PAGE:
1.3.1 The Yetzer ha-tov (also: "Yetzer Tov") and Yetzer ha-ra (also: "Yetzer Hara")
Before we begin this next chapter, there are two points that we should review:
Ramchal explains how, before the "fall," the physical and spiritual were "on a level playing field." Neither had "an advantage." If this were the case, man would have existed in a state where he would have been unable to perfect himself. It would either be done apart from man (i.e., God making us into "robots" with no free will), or it would be impossible for man to do this (which would make God a bit of a sadist).
Evil, as Scripture states, is created and not made.1 That is to say that God did not actively make evil, but that it is a natural consequence of God's concealment of His Presence in creation. It is this concealment that gives man his "purpose" -- that is to try mankind, so as to give them room for Divine service.2
As Ramchal states, "Only man is placed between perfection and deficiency, with the power to earn perfection." This fact necessitates the existence of "free will."
Creation existed, prior to the fall of mankind, in a state of balance between perfection and deficiency allowing man to be situated between "good and evil," compelled towards neither.
The purpose of "evil" was to provide Adam with the opportunity to exercise free will. Without temptation, the choice of good would have been axiomatic. With "just enough" evil present in creation, Adam could have fulfilled his intended purpose (as Ramchal stated in the previous chapter), "to acquire perfection and avoid deficiency "
As stated in our last lesson, "Adam and Eve did not know either good or evil, as we now do, before eating of the tree." That is to say that "evil" was not a part of their psychological makeup - they were pure of sin (i.e., they had no reason to conceal themselves from God until after they ate of the tree). Another way to consider this, is that evil was not "internalized within them as it was after the fall." Man had, "the power to incline himself in whichever direction he desired." He was created with an inclination (or urge) to either good (the yetzer tov) or evil (the yetzer hara) and had the power to choose either side, and possess either one.
In this light one may view the yetzer hara as something to be hated and despised, but this is not the case. In fact, the yetzer hara was created not that man would succumb to it, but rather that he would be strengthened by overcoming "temptation" in order to gain perfection. Mankind's task is to labor to eradicate imperfection from himself first, and subsequently from the entire creation, as far as is in his power.3
Here are several interesting aspects to the Yetzer Tov and Yetzer Hara:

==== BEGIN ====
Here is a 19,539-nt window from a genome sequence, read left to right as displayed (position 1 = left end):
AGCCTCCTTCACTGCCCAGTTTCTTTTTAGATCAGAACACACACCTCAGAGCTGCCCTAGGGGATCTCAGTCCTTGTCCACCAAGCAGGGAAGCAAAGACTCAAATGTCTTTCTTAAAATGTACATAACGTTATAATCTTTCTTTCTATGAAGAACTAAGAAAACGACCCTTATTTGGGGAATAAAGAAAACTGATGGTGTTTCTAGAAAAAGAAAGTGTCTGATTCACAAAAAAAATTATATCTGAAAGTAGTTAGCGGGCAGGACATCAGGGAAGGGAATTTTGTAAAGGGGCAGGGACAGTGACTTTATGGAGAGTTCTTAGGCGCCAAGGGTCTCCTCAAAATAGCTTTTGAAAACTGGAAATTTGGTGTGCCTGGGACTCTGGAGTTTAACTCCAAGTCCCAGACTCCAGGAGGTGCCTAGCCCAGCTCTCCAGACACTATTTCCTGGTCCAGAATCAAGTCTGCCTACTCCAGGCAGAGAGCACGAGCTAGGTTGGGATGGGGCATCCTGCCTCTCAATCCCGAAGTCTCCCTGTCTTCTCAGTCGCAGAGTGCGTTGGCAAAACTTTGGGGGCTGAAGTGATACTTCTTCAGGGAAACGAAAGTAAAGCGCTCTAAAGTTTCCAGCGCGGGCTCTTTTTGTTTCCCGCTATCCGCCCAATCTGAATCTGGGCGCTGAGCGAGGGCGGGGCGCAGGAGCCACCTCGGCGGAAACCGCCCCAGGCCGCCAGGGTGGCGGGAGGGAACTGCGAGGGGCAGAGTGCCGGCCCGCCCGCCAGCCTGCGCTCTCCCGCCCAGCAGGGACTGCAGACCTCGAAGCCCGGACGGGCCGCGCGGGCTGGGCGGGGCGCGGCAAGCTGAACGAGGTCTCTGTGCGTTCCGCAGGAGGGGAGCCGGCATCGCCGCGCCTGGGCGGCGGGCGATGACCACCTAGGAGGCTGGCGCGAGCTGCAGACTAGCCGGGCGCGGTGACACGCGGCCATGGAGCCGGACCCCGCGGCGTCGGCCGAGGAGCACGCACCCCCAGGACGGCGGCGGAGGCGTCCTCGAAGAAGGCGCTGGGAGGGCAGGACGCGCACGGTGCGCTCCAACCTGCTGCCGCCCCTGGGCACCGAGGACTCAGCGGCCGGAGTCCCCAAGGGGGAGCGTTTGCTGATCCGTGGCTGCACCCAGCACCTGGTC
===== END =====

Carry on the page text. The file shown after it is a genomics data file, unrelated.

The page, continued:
1.3.2 The dynamic between the soul and the body The soul and body are in a, "constant state of battle." Ramchal says of man, "if he allows the physical to prevail then besides lowering his body, he also debases his soul. Such an individual will be unfit for perfection, and will be kept far from it..."
This reflects Pauls message to the Romans, warning them of the dangers of giving into the "flesh," (i.e., the physical) even to the point of "no return":
Paul equates the "flesh" with the "body" -
Paul states very clearly that the "flesh" and the "spirit" are in constant battle with one another.
Paul describes even clearer the "war" that occurs between the "flesh" and the "spirit" (see Romans 7:14-25 for full text). He states that in his "flesh" nothing good dwells." Paul further states, "I find then a law, that evil is present with me," and that, "I delight in the law of God according to the inward man. But I see another law in my members, warring against the law of my mind, and bringing me into captivity to the law of sin which is in my members." Here is the basic "dilemma" as Paul states, "So then, with the mind (that is the "realm" of the soul/spirit) I myself serve the law of God, but with the flesh the law of sin."
It is these "opposing forces" within himself that draws Paul to the one conclusion that God intended for man to make. That is the realization of man's true state, and his total "dependence" (i.e., faith) on God. As Paul states, "O wretched man that I am! Who will deliver me from this body of death? I thank God--through Messiah Yeshua our Lord!"
The test of the righteous, provided by God's concealing His Presence, affords for the dynamic of faith to operate. When God constrains Himself, He leaves room for "doubt." The Talmud refers to the Garden of Eden's "Tree of Knowledge of Good and Evil" as "Ilana d'sfeika,'" the "Tree of Doubt," since it was a mixture of good and evil.
Ramchal shows how this is the experience of King David with regard to faith.
1.3.3 Eternity This is the first mention of "the World to Come" (Olam Haba), which will be elaborated on later. Ramchal explains that the things done in this "present world" (the time of "earning reward") will impact our status in the World to Come (the time of enjoying our rewards).
1.3.4 The aspects of this world and the World to Come Creation was
intended to be a magnificent "garden" of harmony, containing those elements
necessary for mankind to bring it towards perfection.
This is reflected in the creation account:
Though creation existed prior to the fall in a perfect balance of "physical" and "spiritual," Adam's ultimate purpose was to "uproot" the physical and partake of the spiritual. If this were the case, why then would the spiritual not have been made more powerful than the physical?
As Ramchal states:
" in light of man's true purpose and what God desires of him, namely, that he earn perfection through his own effort, it would not be good at all."
God did NOT require man's effort to perfect creation; He could have brought creation into existence completely perfect without any defect. However, God's desire was to bestow "the greatest good" upon man, therefore, "His wisdom therefore decreed that the nature of this true benefaction be His giving created things the opportunity to attach themselves to Him to the greatest degree possible." 5
To bring about the greatest "good possible" for man, God created him with free will. As we have already discussed free will cannot operate without the presence of choice which enables man to "live by faith."
As Paul states:
"For the creation was subjected to futility, not willingly, but because of Him who subjected it in hope;" 6